Batch Melting Reactions

Three main stages: Chapter 5 of Paul's book

Stage 1 Characterized by absence of any melt

All free and most bonded water is removed

If any water or steam is present, there may be some hydrothermal reactions

Crystalline inversions occur

Organic materials burn, are otherwise oxidized, or decompose

Solid state reactions take place - new crystalline phases develop

Gases evolve, e.g., water, carbon dioxide, nitrogen, oxygen

Stage 2 - Melt is present

Melting reactions approach equilibrium

More crystalline compounds precipitate and are eventually disolved in the melt

Inorganic salts, if present, melt and decompose or partially dissolve in the melt

All gases, except fining gases, are liberated

At the end of the stage, the mixture consists of a melt with suspended refractory particles and gas bubbles

Frothing takes places because of the bubbles

Stage 3 - remaining refractory particles dissolve and bubbles are removed

Compatibility

To be able to mix glasses of two different compositions, the glasses must be compatible

That is to say, the two glasses must expand and contract at about the same rate.

The two glasses must also anneal at about the same temperature

If this is not so, the product of the mixture of glasses will crack - either right away or sometime later

Linear Expansion Coefficient

LEC is the property of changing size with temperature

LEC is a 'per' property

Other examples of 'per' properties

miles/hour, e.g., miles per hour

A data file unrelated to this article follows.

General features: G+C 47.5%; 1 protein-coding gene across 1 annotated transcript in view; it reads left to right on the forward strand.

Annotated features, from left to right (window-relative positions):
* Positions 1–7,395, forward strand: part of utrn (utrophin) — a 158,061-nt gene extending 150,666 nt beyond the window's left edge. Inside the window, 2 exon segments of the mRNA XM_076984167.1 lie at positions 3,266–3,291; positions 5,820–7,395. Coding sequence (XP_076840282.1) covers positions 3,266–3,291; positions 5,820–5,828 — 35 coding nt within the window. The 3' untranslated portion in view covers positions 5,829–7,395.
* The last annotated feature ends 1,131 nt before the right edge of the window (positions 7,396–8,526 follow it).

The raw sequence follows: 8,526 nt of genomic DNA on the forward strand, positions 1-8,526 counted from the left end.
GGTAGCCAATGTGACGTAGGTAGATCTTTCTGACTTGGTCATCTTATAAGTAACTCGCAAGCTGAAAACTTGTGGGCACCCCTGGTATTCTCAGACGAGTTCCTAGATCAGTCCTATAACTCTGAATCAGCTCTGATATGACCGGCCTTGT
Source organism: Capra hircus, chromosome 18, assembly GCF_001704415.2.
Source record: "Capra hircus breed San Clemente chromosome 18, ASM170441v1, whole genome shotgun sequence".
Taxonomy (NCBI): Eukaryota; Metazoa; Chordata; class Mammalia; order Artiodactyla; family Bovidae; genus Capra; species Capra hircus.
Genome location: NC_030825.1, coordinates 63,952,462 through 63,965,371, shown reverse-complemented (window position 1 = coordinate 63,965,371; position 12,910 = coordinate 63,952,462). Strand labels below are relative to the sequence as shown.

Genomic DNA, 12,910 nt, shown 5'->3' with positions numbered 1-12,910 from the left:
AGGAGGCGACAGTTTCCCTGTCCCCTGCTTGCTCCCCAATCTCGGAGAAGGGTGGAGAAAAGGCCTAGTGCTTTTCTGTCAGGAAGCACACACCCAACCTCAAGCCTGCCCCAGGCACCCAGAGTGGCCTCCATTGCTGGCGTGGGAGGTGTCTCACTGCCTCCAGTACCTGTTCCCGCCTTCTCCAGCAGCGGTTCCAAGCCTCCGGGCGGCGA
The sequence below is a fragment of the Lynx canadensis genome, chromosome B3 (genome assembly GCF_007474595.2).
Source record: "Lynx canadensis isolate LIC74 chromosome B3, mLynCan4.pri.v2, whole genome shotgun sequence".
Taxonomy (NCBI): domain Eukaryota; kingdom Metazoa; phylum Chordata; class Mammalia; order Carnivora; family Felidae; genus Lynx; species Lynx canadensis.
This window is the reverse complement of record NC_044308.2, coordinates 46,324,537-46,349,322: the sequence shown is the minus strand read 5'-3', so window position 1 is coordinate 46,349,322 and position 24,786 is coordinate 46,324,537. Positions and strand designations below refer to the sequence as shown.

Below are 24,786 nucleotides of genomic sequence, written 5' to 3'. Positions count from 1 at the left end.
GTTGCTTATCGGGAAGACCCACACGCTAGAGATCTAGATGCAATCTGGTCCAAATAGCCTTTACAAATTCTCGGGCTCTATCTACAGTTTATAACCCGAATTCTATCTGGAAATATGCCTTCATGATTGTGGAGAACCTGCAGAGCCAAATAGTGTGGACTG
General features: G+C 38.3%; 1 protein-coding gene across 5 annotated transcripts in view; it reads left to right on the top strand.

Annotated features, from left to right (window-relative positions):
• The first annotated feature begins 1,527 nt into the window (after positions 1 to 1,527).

cost/quantity, e.g., \$1.50 per dozen

density = mass/volume

LEC is the change in the length of a glass rod for a 1oC change in temperature

With a = LEC, ´ L = change in length, Lo = original length, ´t = temperature change:

a =

If a rod changed from 100 to 101 mm as the temperature changes from 20oC to 21oC (or any other 1 degree C change), then the fractional change (LEC) is
1/(100 x 1) = 0.01

If a 1 meter rod changed 1 micrometer (1 x 10-6 meters) for a 1oC change then 1 x 10-6 meters/(1 meter x 1o) = 10-6, and LEC would be 0.000001

Common glasses have LECs in the range 0.000005 and 0.000013, i.e., 5 x 10-6 and 13 x 10-6 OR 50 x 10-7 and 130 x 10-7

LECs are usually reported as though the 10-7 were there, thus CaO with 1.63 is really 1.63 x10-7

These LECs seem like very small numbers, and they are

But these tiny numbers cause tiny stresses which cause glass to break!

Winkelmann and Schott and later English and Turner worked with LECs of the component oxides - these are the ones we've been using

Typical soda-lime glasses have been found to be compatible when the LECs of two different batches differ by 1.4 x 10-7 or less

Other glasses have larger tolerances, but smaller LEC difference is better

It is possible, if we had time, to calculate the adjustment in the composition of one glass batch so that it would be compatible with another glass batch, i.e., adjust the LECs of the two batches so they were within the tolerance

The proof is in the pudding

You can fuse two different glass samples together and look for stress lines using polarized light

You can fuse two glass beads and draw them out into a long thin 'wire' and see whether the thin 'wire' is straight or curves. If it curves, the two glasses are not compatible and the one on the inside of the curve has the larger LEC (pulling the other glass with it as it changes size)

Fining Process

Glass melts have bubbles - also called seeds